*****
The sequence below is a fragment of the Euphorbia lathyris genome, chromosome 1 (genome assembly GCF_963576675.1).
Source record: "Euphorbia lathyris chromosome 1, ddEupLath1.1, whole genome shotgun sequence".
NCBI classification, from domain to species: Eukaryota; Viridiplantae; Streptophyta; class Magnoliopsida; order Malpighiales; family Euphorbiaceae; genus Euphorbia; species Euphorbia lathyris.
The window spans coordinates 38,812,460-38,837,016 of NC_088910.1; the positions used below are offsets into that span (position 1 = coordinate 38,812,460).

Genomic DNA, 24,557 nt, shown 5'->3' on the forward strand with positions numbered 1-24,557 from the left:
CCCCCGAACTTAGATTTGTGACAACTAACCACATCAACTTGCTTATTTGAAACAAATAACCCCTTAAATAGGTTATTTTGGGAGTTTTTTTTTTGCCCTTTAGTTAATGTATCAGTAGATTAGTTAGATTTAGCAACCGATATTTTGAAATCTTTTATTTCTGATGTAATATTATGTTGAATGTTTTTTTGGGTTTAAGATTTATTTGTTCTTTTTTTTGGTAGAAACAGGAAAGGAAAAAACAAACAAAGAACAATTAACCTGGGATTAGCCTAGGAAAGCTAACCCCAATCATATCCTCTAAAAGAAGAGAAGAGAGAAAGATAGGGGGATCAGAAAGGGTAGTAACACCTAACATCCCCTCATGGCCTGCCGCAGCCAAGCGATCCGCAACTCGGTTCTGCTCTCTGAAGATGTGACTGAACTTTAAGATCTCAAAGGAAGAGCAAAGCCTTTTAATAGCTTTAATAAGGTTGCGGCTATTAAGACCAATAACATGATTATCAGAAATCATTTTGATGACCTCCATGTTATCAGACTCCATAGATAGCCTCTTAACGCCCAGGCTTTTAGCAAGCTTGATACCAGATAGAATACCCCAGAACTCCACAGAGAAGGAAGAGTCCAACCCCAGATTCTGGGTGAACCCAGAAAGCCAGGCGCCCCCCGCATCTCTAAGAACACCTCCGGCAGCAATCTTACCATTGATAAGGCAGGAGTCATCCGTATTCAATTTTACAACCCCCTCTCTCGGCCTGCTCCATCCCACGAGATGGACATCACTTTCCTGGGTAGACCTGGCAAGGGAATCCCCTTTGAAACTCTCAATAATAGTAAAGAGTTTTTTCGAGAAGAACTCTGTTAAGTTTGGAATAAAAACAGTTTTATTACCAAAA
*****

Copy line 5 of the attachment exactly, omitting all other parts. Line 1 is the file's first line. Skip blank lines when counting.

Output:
Genomic DNA, 24,557 nt, shown 5'->3' on the forward strand with positions numbered 1-24,557 from the left: